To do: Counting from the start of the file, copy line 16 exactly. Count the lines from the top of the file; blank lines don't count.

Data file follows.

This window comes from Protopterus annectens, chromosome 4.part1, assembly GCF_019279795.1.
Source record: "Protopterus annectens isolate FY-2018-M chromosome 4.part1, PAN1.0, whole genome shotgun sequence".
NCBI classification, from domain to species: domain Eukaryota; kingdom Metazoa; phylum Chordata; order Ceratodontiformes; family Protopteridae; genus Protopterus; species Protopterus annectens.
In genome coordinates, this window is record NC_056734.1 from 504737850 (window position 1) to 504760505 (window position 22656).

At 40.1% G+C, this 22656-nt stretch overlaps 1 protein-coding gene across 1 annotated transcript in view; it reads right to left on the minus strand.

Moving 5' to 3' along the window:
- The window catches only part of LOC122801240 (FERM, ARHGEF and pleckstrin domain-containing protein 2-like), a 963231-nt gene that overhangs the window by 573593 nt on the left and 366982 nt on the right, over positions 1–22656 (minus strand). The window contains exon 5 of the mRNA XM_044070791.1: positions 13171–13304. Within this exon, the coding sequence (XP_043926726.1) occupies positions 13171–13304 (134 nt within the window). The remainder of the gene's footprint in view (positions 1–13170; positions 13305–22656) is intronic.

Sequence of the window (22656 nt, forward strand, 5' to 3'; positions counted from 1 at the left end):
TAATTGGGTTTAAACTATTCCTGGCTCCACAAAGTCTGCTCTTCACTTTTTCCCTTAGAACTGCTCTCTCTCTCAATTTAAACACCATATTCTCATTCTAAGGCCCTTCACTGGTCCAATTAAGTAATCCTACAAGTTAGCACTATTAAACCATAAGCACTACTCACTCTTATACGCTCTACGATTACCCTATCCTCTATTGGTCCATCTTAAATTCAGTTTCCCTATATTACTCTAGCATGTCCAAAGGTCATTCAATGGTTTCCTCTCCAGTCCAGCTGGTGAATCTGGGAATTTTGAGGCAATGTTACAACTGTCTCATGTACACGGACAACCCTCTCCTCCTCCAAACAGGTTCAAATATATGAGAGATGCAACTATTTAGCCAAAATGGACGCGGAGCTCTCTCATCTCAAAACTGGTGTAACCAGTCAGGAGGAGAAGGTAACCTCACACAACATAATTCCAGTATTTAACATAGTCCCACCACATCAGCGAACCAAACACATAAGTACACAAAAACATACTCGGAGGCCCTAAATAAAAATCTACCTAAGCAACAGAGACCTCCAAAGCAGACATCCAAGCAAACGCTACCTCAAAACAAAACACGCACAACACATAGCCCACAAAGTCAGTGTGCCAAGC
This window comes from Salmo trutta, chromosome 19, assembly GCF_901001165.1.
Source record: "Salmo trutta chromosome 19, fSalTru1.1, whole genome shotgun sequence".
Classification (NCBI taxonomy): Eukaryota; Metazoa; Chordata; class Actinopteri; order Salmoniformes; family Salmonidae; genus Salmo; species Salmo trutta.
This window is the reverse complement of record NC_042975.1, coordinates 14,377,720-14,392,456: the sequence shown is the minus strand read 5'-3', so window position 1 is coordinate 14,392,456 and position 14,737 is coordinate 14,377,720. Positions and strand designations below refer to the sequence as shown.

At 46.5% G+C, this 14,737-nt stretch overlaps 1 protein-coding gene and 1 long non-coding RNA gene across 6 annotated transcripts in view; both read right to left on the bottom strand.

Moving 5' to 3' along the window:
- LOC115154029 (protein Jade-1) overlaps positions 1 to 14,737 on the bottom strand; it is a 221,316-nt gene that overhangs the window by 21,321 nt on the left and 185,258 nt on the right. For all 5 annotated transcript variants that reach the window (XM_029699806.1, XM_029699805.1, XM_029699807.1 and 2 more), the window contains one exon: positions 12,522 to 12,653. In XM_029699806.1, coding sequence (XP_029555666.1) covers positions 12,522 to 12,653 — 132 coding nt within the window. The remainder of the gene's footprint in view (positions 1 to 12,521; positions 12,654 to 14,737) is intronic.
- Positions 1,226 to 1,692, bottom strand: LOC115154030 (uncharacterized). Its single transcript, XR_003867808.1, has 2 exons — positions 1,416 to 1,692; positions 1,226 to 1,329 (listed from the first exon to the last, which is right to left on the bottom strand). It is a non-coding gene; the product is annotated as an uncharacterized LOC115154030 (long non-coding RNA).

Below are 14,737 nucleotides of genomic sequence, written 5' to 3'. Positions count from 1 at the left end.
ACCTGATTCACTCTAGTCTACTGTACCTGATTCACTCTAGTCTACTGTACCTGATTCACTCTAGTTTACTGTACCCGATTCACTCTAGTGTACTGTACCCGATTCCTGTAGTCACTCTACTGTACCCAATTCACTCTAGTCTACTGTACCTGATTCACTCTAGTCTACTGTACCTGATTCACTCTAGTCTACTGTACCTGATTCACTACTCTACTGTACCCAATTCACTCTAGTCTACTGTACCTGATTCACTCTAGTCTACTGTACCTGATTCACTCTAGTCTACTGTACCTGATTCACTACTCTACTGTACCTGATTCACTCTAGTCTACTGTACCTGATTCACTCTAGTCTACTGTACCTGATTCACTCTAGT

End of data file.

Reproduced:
- LOC115154029 (protein Jade-1) overlaps positions 1 to 14,737 on the bottom strand; it is a 221,316-nt gene that overhangs the window by 21,321 nt on the left and 185,258 nt on the right. For all 5 annotated transcript variants that reach the window (XM_029699806.1, XM_029699805.1, XM_029699807.1 and 2 more), the window contains one exon: positions 12,522 to 12,653. In XM_029699806.1, coding sequence (XP_029555666.1) covers positions 12,522 to 12,653 — 132 coding nt within the window. The remainder of the gene's footprint in view (positions 1 to 12,521; positions 12,654 to 14,737) is intronic.